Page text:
Posted by Deirdre Botsford at Friday, 7 September 2012 at 4:36pm BST

My oldest son has just started at his new school, which was founded 500 years ago by a Cathedral Dean. Every year there is a camp for new boys organised by the school Christian union which is usually extremely popular and attended by large numbers of new boys, regardless of faith.

My wife tells me that this year very few went. Certainly, we could not persuade my son to go. When my wife discussed it with other mothers, she was shocked by the level of outright hostility to Christianity which came across. She told me that Christianity seemed to be seen by the average class parent as hateful and disreputable; not a positive or even a neutral force.

I think the Church is misrepresenting the Gospel by focussing in the public square on issues of sexual morality; and I also think the Church's public positions on sexual morality are wrong, which makes this distortion worse. But I am also convinced that, as well as being misguided, it is also a major threat to the mission of the Church of England.

The major concerns of the Gospel are with the kingdom of heaven and, on earth, with love of our neighbour. The hard teachings of Jesus emphasised the poor, the downtrodden, the weak, the vulnerable, and the despised and persecuted. It is not only a travesty, but a tragedy, that we should now be preaching a Gospel of discrimination and rejection against a minority. Perhaps it is poetic justice that, as that minority finds its place in society, it is the Church which is punished for its lack of compassion.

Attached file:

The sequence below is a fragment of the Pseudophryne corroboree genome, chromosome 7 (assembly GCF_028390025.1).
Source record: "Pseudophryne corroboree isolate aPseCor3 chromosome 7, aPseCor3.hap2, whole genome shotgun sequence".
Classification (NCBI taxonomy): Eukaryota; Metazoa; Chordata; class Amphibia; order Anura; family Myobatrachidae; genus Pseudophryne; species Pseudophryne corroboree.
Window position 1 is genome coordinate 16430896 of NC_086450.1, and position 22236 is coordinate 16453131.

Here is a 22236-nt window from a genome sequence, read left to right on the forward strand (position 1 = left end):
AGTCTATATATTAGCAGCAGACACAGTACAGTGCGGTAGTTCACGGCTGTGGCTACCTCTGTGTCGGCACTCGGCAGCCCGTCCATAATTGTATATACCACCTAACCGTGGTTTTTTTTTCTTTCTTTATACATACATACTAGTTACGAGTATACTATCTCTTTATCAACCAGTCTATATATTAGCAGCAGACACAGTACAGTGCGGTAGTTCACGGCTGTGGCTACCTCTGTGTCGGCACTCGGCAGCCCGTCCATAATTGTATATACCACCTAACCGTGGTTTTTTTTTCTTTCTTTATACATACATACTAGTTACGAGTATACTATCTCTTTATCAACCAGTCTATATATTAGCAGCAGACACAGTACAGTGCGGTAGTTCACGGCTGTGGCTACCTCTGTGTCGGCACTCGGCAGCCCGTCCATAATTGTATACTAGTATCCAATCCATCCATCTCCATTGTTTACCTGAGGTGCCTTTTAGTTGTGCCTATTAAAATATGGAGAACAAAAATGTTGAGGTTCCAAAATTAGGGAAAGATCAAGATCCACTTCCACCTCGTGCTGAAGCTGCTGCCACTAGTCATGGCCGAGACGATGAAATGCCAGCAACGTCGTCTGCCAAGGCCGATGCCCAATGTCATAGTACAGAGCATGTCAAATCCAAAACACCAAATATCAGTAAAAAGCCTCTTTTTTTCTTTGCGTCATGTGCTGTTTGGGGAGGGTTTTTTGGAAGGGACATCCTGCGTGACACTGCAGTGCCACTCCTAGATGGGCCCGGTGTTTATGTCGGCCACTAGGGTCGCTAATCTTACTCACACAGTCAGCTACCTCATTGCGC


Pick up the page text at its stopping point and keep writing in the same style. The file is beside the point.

So it is that Lord Carey includes in his list of "persecutions" to the European Court of Human Rights the case in which the Bishop of Hereford was found to have unlawfully discriminated against a gay job applicant. Lord Carey thinks that the BISHOP is the persecuted one. But surely it was the gay man.

Posted by badman at Saturday, 8 September 2012 at 1:25pm BST

Couldn't agree more, badman.

I have a fair few gay friends and colleagues. Very few of them go to church. The rest despise the Church of England. They're right - at least as regards the handling of this issue by most high-profile Anglicans. I don't understand what has got into Williams and Sentamu over gay marriage. Quite apart from anything else - and of course there are many other things - it is so stupid.

Posted by John at Sunday, 9 September 2012 at 3:24pm BST

"the case in which the Bishop of Hereford was found to have unlawfully discriminated against a gay job applicant. Lord Carey thinks that the BISHOP is the persecuted one. But surely it was the gay man."
- Posted by: badman on Saturday -

The whole affair sounds a wee bit like the story of Jesus' confrontation with the Scribes and Pharisees who wanted to stone the Woman 'taken in adultery'. Excepting that, this time, the 'woman' was a gay man who was 'stoned' by a bishop.

Posted by Father Ron Smith at Sunday, 9 September 2012 at 11:35pm BST